Make sure all of your staff fill in timesheets. This tells them a number of things:
- You don’t trust them to be in the office for as many hours as needed
- You know they would never do any work outside of office hours
- You expect them to work to their hours
If you get people into the mindset of working just to their hours you will also get them into the mindset of working just to their job descriptions, leaving little to no room for them to creatively problem solve outside of their remit.
4. Introduce project management software
You can call it project management software, project management, project coordination, information sharing or any other meaningless combination of words, but make sure they have to fill in a load of web forms and upload data onto a central system. This system should preferably require at least a days worth of training before you can use it, and should have more sections than will ever be needed.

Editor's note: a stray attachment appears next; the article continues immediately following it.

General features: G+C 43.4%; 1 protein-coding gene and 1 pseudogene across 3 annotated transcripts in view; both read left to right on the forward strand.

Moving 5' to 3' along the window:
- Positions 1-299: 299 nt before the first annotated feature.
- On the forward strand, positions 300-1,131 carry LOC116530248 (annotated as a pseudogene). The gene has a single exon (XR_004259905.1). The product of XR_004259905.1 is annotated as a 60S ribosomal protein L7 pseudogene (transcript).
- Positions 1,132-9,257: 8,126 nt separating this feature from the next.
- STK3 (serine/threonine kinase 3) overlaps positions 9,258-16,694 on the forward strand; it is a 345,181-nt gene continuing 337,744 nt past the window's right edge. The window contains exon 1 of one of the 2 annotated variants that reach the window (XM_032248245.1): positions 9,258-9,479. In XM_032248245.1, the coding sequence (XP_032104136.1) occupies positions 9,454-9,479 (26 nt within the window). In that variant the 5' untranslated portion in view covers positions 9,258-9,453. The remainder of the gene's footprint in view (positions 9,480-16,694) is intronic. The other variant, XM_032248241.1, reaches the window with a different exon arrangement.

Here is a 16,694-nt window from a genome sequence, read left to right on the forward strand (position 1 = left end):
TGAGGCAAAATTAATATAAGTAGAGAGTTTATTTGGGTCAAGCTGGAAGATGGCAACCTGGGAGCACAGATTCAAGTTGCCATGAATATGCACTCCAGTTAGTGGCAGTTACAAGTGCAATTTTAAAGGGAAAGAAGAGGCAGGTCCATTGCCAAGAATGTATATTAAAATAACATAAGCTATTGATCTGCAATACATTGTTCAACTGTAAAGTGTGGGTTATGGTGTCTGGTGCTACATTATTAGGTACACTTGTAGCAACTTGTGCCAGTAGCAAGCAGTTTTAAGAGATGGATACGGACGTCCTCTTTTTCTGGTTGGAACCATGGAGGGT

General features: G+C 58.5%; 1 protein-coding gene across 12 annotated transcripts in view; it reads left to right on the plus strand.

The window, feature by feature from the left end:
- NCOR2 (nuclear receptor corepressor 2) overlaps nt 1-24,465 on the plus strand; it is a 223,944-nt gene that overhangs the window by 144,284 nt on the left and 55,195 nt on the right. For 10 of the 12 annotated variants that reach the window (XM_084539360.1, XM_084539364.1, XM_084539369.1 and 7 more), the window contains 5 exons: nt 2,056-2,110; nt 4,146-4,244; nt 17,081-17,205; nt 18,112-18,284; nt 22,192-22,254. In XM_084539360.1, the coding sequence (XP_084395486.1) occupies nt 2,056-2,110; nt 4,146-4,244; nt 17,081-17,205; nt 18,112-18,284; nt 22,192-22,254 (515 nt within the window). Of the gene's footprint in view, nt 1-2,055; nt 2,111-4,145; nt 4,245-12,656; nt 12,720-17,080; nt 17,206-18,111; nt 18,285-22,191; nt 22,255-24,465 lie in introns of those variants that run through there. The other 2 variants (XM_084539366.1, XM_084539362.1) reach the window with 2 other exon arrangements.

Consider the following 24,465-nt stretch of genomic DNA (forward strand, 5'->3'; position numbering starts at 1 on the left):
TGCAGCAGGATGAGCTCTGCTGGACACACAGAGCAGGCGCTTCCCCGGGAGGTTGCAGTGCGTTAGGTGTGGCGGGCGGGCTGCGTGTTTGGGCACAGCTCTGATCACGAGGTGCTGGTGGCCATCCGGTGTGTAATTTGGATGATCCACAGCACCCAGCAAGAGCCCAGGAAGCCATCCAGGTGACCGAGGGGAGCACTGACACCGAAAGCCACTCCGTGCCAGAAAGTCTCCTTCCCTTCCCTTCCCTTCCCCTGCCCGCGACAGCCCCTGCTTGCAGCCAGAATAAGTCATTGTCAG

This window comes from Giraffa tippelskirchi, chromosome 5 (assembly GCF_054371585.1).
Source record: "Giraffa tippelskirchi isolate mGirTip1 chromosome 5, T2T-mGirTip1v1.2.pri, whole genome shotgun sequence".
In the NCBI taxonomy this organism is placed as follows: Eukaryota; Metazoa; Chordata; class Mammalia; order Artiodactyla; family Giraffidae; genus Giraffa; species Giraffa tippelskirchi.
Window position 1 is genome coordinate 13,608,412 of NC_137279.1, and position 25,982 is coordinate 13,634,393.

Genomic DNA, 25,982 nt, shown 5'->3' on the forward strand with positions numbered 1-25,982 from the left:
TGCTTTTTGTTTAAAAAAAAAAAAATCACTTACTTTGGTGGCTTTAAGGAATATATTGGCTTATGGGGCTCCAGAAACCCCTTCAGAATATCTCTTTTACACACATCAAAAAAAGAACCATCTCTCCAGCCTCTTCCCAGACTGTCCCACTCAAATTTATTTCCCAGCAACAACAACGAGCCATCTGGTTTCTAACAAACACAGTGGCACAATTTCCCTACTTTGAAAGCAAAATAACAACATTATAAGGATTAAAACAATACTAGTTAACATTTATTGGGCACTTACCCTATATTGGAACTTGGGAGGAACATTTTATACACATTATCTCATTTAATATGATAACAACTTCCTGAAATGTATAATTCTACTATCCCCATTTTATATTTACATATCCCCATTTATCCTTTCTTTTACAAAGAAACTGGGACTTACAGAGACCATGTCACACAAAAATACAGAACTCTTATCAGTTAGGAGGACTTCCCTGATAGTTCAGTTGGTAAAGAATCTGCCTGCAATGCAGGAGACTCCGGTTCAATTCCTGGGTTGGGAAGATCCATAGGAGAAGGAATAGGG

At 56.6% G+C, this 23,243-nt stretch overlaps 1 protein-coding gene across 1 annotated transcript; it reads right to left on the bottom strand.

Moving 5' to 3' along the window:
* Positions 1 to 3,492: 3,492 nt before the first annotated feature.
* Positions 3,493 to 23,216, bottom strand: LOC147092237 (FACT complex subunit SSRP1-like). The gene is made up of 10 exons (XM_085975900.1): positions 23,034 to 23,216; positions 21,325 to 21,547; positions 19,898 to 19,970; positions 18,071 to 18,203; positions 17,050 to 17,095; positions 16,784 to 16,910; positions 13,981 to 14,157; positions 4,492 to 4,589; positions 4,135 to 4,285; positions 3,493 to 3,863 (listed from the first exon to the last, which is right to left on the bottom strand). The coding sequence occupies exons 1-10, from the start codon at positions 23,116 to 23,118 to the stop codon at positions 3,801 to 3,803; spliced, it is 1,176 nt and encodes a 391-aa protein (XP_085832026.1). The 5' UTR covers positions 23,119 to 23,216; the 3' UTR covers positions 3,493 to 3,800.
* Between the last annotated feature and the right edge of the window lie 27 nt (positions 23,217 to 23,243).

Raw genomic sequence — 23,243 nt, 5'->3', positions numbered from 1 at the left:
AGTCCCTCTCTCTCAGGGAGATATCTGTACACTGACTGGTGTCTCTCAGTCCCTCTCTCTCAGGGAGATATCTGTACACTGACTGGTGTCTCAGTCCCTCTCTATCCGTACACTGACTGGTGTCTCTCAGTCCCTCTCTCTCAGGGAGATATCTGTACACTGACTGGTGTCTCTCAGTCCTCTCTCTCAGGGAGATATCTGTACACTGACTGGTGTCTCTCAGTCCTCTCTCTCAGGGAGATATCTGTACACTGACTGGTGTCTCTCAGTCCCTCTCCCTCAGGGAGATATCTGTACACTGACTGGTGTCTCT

Make them fill some of it out via online forms, make some of it open text boxes, have some flash graphics thrown in and insist they upload all pdfs and other files, regardless of the fact that they can’t be easily accessed nor will they be by anyone at any point. Make sure they also do a RAG report, and look angry when anything comes back amber or red.
5. Send them on PRINCE 2 training
No matter how small, make sure they follow the full PRINCE 2 methodology. It doesn’t matter that the idea they have come up with should take less than half a day to implement in its entirety, make them spend a week preparing Project Initiation Documents, Risk Registers, Issue Logs, Gantt Charts and everything else.